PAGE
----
NCI Director Harold Varmus has announced that he will be stepping down at the end of March 2015.

Douglas Lowy, the current deputy director, will serve as acting director for NCI, beginning April 1. Lowy, a long-time NCI intramural researcher, received the National Medal of Technology and Innovation from President Obama in 2014 for his research that led to the development of the human papillomavirus vaccine.

In a letter to colleagues March 4, Varmus, 75, reflected on his five years at the institute, saying that he is leaving with a “mixture of regret and anticipation.”

20150227 - Feb 27, 2015
ISSUE 8 – FEB. 27, 2015PDF

Former MD Anderson Faculty Chairs: “We are Disheartened and Dismayed At the Precipitous Decline in Faculty Morale”

A group of eight past chairs of the MD Anderson Cancer Center Faculty Senate have weighed into the controversy over leadership and morale at the Houston-based hospital.

“As former chairs, we are disheartened and dismayed at the precipitous decline in faculty morale that has occurred at MDACC under the current executive leadership,” the past chairs wrote in an email distributed to the faculty on Feb. 26. “We are further troubled by the continuing loss of outstanding long-term senior faculty from MDACC, an exodus that many have attributed to current administrative policies.”

The group’s letter suggests that discussion of morale at the cancer center is becoming more open at a time when its current president, Ronald DePinho, is on notice to improve his relationship with the faculty. 

With this latest salvo from the eight past chairs, peace between DePinho and the faculty is slipping further from the embattled president’s grasp. No commander wants open conflict with his troops. Yet, open conflict appears to be exactly what DePinho has on his hands.

Guest Editorial

NCCS CEO Shelley Fuld Nasso Applauds CMS Oncology Care Model

The recent announcement by the Innovation Center at the Center for Medicare and Medicaid Services regarding the launch of an Oncology Care Model is an important step toward patient-centered cancer care. 

In 2013, the Institute of Medicine released its report, “Delivering High-Quality Cancer Care: Charting a New Course for a System in Crisis.” According to the IOM, the American cancer care system is in crisis due to three failings: it is often not patient-centered, does not provide well-coordinated care, and does not always encourage evidence-based treatment decisions. One of the IOM’s recommendations is that CMS and other payers should design and evaluate innovative payment models to improve care delivery.

 

ORIEN Big Data Collaboration Adds Four Cancer Centers

The Oncology Research Information Exchange Network, a precision cancer research collaboration founded by Moffitt Cancer Center and The Ohio State University Comprehensive Cancer Center, announced the addition of four cancer centers Feb. 23, bringing its membership to six.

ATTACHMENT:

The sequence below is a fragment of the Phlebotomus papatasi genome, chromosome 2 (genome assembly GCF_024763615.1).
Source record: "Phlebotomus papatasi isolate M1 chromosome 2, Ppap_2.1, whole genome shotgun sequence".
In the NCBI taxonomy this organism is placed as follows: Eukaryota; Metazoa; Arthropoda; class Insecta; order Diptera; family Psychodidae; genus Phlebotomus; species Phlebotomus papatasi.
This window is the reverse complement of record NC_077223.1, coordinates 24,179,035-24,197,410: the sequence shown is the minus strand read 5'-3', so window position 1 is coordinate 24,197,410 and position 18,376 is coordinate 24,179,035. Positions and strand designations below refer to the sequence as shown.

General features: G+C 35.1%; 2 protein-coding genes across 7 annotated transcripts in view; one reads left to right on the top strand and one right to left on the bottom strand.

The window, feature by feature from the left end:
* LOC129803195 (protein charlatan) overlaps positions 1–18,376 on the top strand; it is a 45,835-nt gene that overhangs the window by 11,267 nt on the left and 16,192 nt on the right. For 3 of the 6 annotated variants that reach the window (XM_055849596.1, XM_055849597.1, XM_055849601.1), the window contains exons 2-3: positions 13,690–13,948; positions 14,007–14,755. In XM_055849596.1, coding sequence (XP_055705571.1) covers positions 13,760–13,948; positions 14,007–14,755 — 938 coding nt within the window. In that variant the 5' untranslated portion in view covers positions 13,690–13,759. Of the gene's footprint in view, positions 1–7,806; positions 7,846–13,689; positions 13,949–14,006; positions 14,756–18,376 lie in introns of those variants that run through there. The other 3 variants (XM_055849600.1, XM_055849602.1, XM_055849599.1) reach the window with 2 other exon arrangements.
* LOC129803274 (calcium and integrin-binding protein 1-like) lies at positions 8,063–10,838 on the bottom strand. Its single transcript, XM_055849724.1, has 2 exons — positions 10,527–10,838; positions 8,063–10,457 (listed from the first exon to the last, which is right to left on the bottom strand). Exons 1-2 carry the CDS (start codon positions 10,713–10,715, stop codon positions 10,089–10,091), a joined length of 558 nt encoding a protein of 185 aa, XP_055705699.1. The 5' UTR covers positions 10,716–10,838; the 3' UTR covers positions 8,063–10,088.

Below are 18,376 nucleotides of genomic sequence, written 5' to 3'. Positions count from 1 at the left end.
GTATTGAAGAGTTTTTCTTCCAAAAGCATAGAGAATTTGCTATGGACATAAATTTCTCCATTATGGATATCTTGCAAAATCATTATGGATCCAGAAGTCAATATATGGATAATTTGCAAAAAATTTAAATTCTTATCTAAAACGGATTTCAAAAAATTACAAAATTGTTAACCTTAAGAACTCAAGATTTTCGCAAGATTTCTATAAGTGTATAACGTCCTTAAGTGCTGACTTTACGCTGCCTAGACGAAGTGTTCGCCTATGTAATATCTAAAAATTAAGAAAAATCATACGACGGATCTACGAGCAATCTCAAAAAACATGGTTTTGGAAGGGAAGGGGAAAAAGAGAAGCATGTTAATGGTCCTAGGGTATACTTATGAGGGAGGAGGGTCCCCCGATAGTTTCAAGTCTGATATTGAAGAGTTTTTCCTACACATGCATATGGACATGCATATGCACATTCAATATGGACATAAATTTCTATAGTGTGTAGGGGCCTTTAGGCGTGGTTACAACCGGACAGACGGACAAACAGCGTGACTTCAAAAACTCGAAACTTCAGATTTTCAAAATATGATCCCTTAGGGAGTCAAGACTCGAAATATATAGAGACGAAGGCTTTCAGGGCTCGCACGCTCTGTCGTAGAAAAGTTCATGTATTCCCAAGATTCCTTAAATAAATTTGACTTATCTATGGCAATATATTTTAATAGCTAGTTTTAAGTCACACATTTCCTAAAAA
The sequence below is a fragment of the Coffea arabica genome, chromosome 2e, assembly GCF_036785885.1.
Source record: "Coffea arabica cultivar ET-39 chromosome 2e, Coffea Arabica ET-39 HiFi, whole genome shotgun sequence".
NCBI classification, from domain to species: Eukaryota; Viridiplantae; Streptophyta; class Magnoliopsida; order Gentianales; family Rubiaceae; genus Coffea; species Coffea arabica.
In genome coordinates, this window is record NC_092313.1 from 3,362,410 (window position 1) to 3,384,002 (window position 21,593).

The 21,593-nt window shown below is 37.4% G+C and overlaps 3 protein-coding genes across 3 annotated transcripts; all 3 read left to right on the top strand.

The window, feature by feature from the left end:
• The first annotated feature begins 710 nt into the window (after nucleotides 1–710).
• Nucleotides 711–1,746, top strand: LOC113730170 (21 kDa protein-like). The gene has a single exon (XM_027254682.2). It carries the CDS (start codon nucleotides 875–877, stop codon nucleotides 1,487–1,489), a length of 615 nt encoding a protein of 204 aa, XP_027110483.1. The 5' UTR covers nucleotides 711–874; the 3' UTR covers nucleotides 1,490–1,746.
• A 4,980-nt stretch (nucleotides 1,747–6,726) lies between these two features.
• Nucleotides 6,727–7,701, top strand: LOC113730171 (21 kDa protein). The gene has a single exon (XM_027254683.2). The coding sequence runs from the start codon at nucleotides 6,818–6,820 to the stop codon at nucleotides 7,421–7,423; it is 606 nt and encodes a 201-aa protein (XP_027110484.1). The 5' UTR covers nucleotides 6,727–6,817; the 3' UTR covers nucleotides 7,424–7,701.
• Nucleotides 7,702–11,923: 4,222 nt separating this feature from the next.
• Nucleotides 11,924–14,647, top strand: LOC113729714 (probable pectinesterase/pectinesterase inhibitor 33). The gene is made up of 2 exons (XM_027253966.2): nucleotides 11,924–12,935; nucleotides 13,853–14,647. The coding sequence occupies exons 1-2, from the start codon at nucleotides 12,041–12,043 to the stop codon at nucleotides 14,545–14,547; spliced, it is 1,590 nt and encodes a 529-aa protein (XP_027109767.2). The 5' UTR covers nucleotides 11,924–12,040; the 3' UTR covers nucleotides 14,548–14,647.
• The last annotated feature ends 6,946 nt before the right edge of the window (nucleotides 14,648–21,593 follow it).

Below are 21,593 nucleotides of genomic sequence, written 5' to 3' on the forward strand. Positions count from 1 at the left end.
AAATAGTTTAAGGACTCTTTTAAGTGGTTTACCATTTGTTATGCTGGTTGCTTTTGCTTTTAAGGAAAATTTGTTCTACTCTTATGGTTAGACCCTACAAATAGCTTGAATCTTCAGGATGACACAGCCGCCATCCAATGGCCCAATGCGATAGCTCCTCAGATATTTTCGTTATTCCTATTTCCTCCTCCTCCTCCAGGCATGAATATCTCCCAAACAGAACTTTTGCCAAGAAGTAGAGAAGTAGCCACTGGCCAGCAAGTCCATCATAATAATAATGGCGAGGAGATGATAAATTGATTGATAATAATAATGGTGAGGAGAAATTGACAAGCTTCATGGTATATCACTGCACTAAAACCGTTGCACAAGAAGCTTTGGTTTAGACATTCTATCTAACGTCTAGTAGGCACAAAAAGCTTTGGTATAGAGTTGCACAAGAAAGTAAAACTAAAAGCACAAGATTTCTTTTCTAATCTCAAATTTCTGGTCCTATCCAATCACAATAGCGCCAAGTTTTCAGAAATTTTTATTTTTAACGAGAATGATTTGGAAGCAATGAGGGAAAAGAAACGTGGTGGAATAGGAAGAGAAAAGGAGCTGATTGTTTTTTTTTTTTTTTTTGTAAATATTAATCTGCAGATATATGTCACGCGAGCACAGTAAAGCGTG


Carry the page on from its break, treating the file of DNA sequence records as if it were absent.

The new members of ORIEN include City of Hope, University of Virginia Cancer Center, University of Colorado Cancer Center, and the University of New Mexico Cancer Center.

PCORI Approves $64 Million for Five 2015 Grant Awards

The Patient-Centered Outcomes Research Institute approved awards totaling more than $64 million to fund five large patient-centered comparative effectiveness research studies concentrating on cancer, back pain and stroke.

These are the first awards made through the institute’s Pragmatic Clinical Studies Initiative, an effort to produce results that can be more quickly taken up in routine clinical practice. The grants range from $7.75 million to $14.5 million each. 

Obituary

Meir Wetzler, 60, Roswell Park Hematologic Oncologist

Meir Wetzler, 60, chief of the Leukemia Section at the Roswell Park Cancer Institute, died Feb. 23, nearly two weeks after a skiing accident in Denver, Colo.

Remembered as a brilliant and compassionate physician, he worked with cooperative groups and pharmaceutical companies to make clinical trials available to leukemia patients at Roswell Park. At the time of his death, he was principal investigator at the institute for clinical trials for CML, acute myeloid leukemia, multiple myeloma and myelofibrosis.

His research focused on autocrine and paracrine growth factor regulatory loops in the pathogenesis of leukemia, and signal transducer and activator of transcription proteins in leukemogenesis.

In Brief

  • Patrick Hwu named division head of Cancer Medicine at MD Anderson Cancer Center

  • William Nelson named editor-in-chief of Cancer Today

  • Beaumont Hospital Cancer Institute in Royal Oak breaks ground on proton beam center

Drugs and Targets

  • FDA grants accelerated approval to Farydak in multiple myeloma

  • FDA grants breakthrough therapy designation to Rintega in glioblastoma

  • Bristol-Myers Squibb and Rigel Pharmaceuticals enter collaboration

  • FDA approves marketing of 23andMe’s Bloom Syndrome carrier test

  • FDA issues safety alert regarding disinfection of duodenoscopes